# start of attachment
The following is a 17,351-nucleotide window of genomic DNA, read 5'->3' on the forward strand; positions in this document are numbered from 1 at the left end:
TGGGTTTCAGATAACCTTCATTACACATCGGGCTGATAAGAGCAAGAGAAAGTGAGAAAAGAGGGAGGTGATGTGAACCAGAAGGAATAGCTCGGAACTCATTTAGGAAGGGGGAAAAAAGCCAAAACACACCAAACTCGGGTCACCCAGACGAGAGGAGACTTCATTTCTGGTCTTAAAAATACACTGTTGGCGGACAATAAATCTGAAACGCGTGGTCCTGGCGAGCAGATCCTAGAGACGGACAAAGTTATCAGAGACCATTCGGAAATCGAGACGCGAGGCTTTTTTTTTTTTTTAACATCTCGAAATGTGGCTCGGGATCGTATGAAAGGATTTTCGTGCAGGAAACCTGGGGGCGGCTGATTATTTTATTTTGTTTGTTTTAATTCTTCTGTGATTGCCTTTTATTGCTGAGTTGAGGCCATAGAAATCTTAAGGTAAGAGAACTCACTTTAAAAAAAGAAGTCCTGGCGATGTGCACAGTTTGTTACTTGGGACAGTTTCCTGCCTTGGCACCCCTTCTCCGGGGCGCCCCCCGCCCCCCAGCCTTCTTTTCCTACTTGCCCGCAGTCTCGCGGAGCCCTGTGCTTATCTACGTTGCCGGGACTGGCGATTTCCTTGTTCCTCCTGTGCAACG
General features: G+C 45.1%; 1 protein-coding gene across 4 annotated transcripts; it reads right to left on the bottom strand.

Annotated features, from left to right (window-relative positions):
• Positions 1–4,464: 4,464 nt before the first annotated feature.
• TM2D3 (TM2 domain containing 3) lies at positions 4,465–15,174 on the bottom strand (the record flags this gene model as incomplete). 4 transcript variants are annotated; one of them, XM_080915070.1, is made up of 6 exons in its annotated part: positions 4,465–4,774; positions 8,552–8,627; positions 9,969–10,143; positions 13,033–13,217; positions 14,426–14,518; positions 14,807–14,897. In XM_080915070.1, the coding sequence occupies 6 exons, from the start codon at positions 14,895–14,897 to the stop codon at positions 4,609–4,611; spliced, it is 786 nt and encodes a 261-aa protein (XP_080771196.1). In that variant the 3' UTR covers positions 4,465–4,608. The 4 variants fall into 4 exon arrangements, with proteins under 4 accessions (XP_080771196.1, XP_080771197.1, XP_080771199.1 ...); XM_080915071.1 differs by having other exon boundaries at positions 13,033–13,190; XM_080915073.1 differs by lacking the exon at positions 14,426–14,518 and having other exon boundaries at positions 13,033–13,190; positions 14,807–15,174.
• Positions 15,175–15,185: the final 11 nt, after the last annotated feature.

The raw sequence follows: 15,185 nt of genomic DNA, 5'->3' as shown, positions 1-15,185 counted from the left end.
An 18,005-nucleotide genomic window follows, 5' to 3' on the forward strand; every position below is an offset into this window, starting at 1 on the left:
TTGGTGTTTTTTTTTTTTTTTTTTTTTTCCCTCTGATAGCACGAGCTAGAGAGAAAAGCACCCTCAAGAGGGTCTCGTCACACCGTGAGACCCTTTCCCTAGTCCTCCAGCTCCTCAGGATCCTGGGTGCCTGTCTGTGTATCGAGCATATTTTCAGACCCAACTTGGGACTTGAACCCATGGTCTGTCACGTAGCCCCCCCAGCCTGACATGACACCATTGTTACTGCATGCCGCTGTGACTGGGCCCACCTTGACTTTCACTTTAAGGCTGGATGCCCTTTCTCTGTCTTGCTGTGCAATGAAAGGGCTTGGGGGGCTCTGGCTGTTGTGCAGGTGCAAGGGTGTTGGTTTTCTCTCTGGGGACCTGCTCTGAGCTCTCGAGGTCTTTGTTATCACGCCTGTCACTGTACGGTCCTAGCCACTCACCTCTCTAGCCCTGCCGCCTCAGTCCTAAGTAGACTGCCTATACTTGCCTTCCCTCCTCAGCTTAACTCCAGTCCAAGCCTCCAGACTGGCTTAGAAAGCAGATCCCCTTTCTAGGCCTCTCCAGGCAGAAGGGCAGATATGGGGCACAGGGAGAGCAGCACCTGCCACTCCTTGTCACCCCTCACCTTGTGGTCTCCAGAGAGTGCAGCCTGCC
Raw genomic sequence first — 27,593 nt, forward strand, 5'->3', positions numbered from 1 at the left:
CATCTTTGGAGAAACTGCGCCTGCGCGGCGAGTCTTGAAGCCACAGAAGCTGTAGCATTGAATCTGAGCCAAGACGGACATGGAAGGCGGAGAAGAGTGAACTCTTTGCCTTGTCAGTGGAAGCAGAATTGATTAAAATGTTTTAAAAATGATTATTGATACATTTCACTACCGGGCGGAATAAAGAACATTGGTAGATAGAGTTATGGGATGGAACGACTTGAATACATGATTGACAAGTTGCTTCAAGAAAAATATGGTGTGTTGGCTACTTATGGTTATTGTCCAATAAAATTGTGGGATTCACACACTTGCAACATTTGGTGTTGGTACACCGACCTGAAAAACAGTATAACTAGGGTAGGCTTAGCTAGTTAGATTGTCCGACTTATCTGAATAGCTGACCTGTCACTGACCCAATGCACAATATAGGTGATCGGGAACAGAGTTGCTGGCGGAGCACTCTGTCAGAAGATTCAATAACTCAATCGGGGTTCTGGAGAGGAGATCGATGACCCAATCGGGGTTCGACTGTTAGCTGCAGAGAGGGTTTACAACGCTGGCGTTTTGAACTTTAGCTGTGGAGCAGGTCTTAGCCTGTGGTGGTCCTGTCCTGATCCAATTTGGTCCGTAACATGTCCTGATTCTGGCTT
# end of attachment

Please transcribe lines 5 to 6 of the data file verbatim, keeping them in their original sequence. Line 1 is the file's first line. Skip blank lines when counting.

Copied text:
• Positions 1–4,464: 4,464 nt before the first annotated feature.
• TM2D3 (TM2 domain containing 3) lies at positions 4,465–15,174 on the bottom strand (the record flags this gene model as incomplete). 4 transcript variants are annotated; one of them, XM_080915070.1, is made up of 6 exons in its annotated part: positions 4,465–4,774; positions 8,552–8,627; positions 9,969–10,143; positions 13,033–13,217; positions 14,426–14,518; positions 14,807–14,897. In XM_080915070.1, the coding sequence occupies 6 exons, from the start codon at positions 14,895–14,897 to the stop codon at positions 4,609–4,611; spliced, it is 786 nt and encodes a 261-aa protein (XP_080771196.1). In that variant the 3' UTR covers positions 4,465–4,608. The 4 variants fall into 4 exon arrangements, with proteins under 4 accessions (XP_080771196.1, XP_080771197.1, XP_080771199.1 ...); XM_080915071.1 differs by having other exon boundaries at positions 13,033–13,190; XM_080915073.1 differs by lacking the exon at positions 14,426–14,518 and having other exon boundaries at positions 13,033–13,190; positions 14,807–15,174.